Sophomoric fog

June 4, 2012

In a recent blog I criticized The United Nations Secretary-General’s High-Level Panel on Global Sustainability, because it had a fog-index of 28. Theoretically you would need 28 years of schooling to follow its long multi-syllabic sentences. Several readers (presumably with less than 28 years of schooling) emailed back that they did not have any trouble following the quoted excerpt.

One critical reader led me later to a fog-index study reported on NPR. The Sunlight Foundation took the entire Congressional Record dating back to the 1990s and plugged it into an algorithm that computed the grade level of Congressional discourse. They found that it had declined from an 11.5 level in 2005 to 10.6 last year. “In other words,” said NPR, “Congress dropped from talking like juniors to talking like sophomores.”

My critical friend interpreted this study to mean that, “… one measure of the dumbing down of Congress that the arrival of The Tea Party appears to have accelerated.” Aware that I supported some Bell Curve interpretations he added, “The Republicans and their Tea Party allies are dragging the curve way, way down. In this period of increasingly complex and intellectually challenging problems can we afford to have so many in Congress on the ‘left’ side of the Bell Curve?”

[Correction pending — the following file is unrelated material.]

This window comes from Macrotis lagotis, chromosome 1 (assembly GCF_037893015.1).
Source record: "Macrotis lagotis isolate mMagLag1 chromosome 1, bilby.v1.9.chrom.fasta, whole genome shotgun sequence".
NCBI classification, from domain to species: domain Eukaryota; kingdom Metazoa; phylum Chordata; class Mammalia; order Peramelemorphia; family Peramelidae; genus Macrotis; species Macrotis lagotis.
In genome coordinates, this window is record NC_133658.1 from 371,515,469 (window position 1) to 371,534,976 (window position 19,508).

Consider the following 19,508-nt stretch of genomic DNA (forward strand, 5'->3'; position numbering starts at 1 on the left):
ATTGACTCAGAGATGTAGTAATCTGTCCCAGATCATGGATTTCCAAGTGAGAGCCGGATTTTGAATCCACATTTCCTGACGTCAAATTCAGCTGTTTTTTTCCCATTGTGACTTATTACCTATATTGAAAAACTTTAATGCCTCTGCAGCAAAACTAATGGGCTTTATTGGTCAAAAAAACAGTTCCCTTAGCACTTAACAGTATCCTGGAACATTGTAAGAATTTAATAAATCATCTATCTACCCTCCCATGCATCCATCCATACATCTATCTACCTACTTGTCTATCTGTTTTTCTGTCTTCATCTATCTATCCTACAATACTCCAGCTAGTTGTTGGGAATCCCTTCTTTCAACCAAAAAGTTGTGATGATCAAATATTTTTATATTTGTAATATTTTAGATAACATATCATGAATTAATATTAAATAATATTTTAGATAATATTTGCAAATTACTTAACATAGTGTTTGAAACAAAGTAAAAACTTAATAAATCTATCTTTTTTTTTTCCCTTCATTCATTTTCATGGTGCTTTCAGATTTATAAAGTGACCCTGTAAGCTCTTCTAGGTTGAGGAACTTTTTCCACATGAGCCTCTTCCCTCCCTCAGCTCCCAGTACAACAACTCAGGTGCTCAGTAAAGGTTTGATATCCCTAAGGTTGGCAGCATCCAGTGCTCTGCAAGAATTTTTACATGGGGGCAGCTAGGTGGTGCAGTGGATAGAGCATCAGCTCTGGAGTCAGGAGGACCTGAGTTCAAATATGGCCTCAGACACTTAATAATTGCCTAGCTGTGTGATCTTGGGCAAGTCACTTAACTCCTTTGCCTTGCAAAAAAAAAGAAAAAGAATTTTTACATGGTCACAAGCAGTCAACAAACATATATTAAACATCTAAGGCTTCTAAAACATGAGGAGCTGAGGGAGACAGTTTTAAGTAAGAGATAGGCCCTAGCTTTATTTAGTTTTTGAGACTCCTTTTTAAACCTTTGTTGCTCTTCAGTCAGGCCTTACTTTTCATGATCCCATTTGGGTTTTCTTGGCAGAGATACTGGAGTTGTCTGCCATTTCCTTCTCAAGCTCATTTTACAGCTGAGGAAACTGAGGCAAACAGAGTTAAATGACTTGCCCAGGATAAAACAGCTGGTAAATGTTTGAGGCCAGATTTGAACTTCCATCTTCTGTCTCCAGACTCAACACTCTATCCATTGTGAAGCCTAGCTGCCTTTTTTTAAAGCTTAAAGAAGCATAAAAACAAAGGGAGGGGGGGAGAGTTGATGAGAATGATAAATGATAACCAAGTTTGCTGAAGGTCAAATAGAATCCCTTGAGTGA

My answer—the Republican Tea Partiers would be in good company if their fog indexes were in the 10.6 range. Great writers like William Shakespeare and Mark Twain wrote at grade levels between 8 and 9.

The actual NPR article by Tamara Keith, “Sophomoric? Members Of Congress Talk Like 10th Graders, Analysis Shows” is more balanced and more fun. It quotes the lowest scoring Congressman, South Carolina Republican Mick Mulvaney (fog of 7.94), “I was trained to write in a clear and concise fashion, and you didn’t get to use big words if small words would do.”

The article points out that Mulvaney graduated with honors from Georgetown University, earned a law degree at the University of North Carolina, and his father was a high school grammar teacher.

Georgia Republican Rob Woodall (fog 8.01) had the second lowest score. Here is a sample of his speech, “What do they say about socialism, Mr. Speaker? It’s a great plan until you run out of other people’s money. Guess what? We’ve run out of other people’s money.” When questioned about his low fog score he said, “My mother will probably be embarrassed to hear this news. But I’m glad to know I’m not obfuscating our challenges with words that are too complicated.”

Concluding the article Keith writes, “Oh, and in case you were wondering, this story was written at an 8.2 level.” Close to Shakespeare and Twain.

The goal of good writing is not to dumb down but to clear up. A low fog index is helpful but not sufficient. You also have to have something significant or clever to say. For that you usually don’t need long sentences or a plethora of multi-syllabic words. Maybe sometimes you do, but usually not.

Far-left and sustainability advocates are often high fog writers. Some think, like Wagner’s music, the results are better than they sound. I’m not so sure. The high fog, more often than not, covers up muddy thought serving to confuse rather than enlighten. Take that passage I quoted before from the UN group …